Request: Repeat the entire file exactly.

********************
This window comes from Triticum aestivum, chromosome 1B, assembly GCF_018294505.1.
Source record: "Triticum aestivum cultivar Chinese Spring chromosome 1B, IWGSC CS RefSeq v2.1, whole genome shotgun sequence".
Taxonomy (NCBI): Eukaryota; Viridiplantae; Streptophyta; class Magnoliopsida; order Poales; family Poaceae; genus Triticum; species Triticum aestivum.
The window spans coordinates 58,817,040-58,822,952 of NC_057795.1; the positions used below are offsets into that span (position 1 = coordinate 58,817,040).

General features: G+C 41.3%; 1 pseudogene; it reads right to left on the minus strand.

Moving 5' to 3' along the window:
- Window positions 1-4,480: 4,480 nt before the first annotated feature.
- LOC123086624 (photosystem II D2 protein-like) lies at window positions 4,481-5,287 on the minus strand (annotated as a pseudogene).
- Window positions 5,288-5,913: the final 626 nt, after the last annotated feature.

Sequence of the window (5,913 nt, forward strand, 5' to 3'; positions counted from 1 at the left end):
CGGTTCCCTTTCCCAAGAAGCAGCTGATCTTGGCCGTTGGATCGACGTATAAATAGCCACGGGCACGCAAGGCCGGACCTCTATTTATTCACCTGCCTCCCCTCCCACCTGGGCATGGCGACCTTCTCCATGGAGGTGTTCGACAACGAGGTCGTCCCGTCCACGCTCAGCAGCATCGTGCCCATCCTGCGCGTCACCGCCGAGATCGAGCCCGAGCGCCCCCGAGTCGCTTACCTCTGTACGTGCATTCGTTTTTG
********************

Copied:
This window comes from Triticum aestivum, chromosome 1B, assembly GCF_018294505.1.
Source record: "Triticum aestivum cultivar Chinese Spring chromosome 1B, IWGSC CS RefSeq v2.1, whole genome shotgun sequence".
Taxonomy (NCBI): Eukaryota; Viridiplantae; Streptophyta; class Magnoliopsida; order Poales; family Poaceae; genus Triticum; species Triticum aestivum.
The window spans coordinates 58,817,040-58,822,952 of NC_057795.1; the positions used below are offsets into that span (position 1 = coordinate 58,817,040).

General features: G+C 41.3%; 1 pseudogene; it reads right to left on the minus strand.

Moving 5' to 3' along the window:
- Window positions 1-4,480: 4,480 nt before the first annotated feature.
- LOC123086624 (photosystem II D2 protein-like) lies at window positions 4,481-5,287 on the minus strand (annotated as a pseudogene).
- Window positions 5,288-5,913: the final 626 nt, after the last annotated feature.

Sequence of the window (5,913 nt, forward strand, 5' to 3'; positions counted from 1 at the left end):
CGGTTCCCTTTCCCAAGAAGCAGCTGATCTTGGCCGTTGGATCGACGTATAAATAGCCACGGGCACGCAAGGCCGGACCTCTATTTATTCACCTGCCTCCCCTCCCACCTGGGCATGGCGACCTTCTCCATGGAGGTGTTCGACAACGAGGTCGTCCCGTCCACGCTCAGCAGCATCGTGCCCATCCTGCGCGTCACCGCCGAGATCGAGCCCGAGCGCCCCCGAGTCGCTTACCTCTGTACGTGCATTCGTTTTTG